- POSTED: 13 Feb 2014 17:44
Hurricane-force winds from an Atlantic storm left tens of thousands of Britons without power on Thursday and one man dead, adding to widespread misery after devastating floods caused by the wettest winter in 250 years.
LONDON - Hurricane-force winds from an Atlantic storm left tens of thousands of Britons without power on Thursday and one man dead, adding to widespread misery after devastating floods caused by the wettest winter in 250 years.
Around 80,000 households remain without electricity, with Wales the worst affected by the "Wild Wednesday" storms, although the figure was reduced from some 150,000 overnight as electricity workers battled to reconnect people.
One man died after being electrocuted while attempting to move a fallen tree that had brought down power lines in Wiltshire, southwest England.
Gusts approaching 100 miles (160 kilometres) per hour tore at parts of England and Wales, and the River Thames was predicted to rise to its highest level in more than 60 years in places, threatening towns and villages to the west of London.
Major General Patrick Sanders, who is co-ordinating the armed forces response that has seen hundreds of troops on the streets, called the conditions an "almost un-paralleled natural crisis".
The conditions brought chaos for commuters, stranding a train carrying hundreds of passengers after overhead lines came down in Yorkshire, northern England.
Passenger Carol Machin told BBC radio: "We haven't moved. It's a complete accident, there's nothing you can do. There's electrical line here, there and everywhere."
The Met Office national weather service issued a red warning -- the highest threat level -- for "exceptionally strong winds" in western parts of Wales and northwest England.
More than 5,800 properties have flooded since early December, officials said.
The flooding started in the southwestern county of Somerset but since January the River Thames near London has been badly affected with more than 1,100 properties deluged there since January 29, authorities said.
More soldiers were drafted in to rescue residents and lay sandbags in deluged villages where primary schools have been transformed into makeshift emergency centres.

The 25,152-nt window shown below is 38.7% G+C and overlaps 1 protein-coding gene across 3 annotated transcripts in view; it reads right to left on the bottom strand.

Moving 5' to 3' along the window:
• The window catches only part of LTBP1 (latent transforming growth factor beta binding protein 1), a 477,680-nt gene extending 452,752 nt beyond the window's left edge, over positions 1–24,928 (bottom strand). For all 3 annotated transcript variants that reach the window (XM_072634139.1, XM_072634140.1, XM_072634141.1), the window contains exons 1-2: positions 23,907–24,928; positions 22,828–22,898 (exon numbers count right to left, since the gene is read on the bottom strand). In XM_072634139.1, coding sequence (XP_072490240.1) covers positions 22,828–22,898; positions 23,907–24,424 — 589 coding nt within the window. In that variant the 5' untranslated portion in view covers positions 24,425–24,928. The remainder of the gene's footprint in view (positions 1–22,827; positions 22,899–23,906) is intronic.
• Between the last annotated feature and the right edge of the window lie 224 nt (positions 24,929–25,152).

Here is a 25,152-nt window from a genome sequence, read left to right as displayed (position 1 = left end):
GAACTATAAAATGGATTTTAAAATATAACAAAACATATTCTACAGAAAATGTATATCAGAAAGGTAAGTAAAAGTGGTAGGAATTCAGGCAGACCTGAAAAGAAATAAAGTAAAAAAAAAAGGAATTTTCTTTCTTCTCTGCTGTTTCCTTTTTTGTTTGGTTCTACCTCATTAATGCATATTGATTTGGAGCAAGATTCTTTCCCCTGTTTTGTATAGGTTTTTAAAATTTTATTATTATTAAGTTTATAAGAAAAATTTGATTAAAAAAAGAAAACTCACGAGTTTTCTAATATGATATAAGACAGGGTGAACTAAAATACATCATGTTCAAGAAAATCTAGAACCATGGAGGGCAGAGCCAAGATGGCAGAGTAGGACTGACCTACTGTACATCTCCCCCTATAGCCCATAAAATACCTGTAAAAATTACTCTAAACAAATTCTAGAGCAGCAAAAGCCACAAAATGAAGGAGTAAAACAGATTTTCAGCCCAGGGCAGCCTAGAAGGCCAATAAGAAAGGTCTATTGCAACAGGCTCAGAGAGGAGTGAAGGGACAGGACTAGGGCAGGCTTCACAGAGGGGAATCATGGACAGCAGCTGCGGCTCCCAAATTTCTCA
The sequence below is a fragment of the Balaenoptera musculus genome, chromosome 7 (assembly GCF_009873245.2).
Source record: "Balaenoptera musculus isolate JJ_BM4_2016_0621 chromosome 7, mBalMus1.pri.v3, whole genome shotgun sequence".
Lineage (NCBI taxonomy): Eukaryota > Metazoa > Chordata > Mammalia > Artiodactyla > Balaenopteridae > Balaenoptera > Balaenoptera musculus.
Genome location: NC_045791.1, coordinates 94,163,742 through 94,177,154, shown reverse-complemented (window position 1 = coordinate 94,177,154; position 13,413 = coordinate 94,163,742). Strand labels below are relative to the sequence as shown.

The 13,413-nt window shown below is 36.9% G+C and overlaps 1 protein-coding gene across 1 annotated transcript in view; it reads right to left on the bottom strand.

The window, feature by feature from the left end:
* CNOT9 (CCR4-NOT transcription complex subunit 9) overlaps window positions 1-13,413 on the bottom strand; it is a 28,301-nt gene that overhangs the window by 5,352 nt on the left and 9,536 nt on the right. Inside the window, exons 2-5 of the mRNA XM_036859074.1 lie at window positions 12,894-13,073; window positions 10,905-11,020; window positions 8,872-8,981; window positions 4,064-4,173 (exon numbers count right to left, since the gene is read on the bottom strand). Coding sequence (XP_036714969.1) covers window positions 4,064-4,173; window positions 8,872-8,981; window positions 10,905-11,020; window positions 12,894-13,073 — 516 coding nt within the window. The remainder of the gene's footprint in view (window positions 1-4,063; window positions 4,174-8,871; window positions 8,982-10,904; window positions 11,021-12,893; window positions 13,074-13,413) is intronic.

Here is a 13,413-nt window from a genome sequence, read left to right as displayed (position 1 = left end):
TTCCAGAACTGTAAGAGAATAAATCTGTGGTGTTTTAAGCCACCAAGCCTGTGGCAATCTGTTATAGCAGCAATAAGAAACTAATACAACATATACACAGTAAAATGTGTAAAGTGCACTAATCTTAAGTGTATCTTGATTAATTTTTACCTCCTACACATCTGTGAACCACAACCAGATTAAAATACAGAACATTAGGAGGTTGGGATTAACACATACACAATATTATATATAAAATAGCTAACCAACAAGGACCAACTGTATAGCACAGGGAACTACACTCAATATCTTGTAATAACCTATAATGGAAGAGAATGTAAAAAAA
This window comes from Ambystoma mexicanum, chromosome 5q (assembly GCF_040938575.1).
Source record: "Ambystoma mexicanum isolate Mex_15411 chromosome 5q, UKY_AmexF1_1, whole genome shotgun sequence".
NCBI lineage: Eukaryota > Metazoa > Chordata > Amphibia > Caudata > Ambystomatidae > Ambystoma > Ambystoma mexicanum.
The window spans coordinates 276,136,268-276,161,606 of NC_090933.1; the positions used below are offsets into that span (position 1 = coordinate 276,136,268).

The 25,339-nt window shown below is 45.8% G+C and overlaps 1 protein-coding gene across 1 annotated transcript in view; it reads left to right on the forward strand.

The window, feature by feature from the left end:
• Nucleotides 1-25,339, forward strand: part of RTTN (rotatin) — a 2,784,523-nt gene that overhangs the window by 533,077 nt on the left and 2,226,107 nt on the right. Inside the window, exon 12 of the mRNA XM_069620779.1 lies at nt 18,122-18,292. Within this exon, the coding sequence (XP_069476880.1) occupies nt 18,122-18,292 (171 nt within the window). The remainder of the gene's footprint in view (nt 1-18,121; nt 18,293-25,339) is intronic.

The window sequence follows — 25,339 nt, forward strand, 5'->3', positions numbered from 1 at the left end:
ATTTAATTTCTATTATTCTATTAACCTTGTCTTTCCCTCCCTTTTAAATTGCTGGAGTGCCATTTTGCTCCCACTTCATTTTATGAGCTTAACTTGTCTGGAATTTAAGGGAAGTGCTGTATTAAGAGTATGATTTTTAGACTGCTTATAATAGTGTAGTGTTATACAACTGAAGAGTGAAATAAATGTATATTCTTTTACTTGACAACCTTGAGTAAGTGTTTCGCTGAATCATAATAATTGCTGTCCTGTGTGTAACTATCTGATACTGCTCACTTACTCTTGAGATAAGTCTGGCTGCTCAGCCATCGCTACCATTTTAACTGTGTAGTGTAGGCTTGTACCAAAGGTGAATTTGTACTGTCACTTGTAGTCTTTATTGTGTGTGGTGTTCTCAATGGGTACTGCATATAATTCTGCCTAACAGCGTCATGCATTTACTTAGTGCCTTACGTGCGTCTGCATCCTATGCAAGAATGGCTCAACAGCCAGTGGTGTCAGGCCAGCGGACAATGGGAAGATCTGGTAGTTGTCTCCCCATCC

Fourteen severe flood warnings -- indicating a danger to life -- were in place in Berkshire and Surrey to the west of London, while two remain in Somerset.
- More rain forecast -
Forecasters said 70 millimetres (2.75 inches) of rain would fall by Friday in southwest England.
Emergency efforts were picking up following criticism of a sluggish response, and the military said 1,600 soldiers had been deployed with 2,000 in total available.
In Wraysbury, the Thameside village that has been submerged since the weekend, 83-year-old Jennie Francis's house has flooded and her hallway was filled with water.
She has been forced to take refuge at her son's home, but she said the arrival of the army had made a huge difference to the village's morale.
"The soldiers have been absolutely marvellous, it's wonderful to have them here. People were cross before, but now they are relieved to have some help," she told AFP.
The bad weather also hit midweek football fixtures, with Manchester City's Premier League match with Sunderland and Everton's game with Crystal Palace both called off.
The Twitter sites of the host football clubs said the safety of the fans travelling to and from the grounds could not be guaranteed because of the strong winds.
The embattled Environment Agency -- the government body responsible for flood defences that has faced the brunt of criticism -- fought to defend its reputation.
Chief Executive, Paul Leinster, said: "We continue to have teams out on the ground 24/7 working to protect lives, homes, businesses, communities and farmland."
Prime Minister David Cameron chaired the government's COBRA emergency committee and then told parliament he stood by his pledge that "money is no object in this relief effort".
He warned that a further 800 to 1,000 homes were at risk of flooding as the Thames rose.
He also said grants of up to £5,000 would be available to businesses and homeowners affected by flooding to allow them to better protect their properties in future.
Bank of England chief Mark Carney warned that the weather could stifle Britain's economic recovery.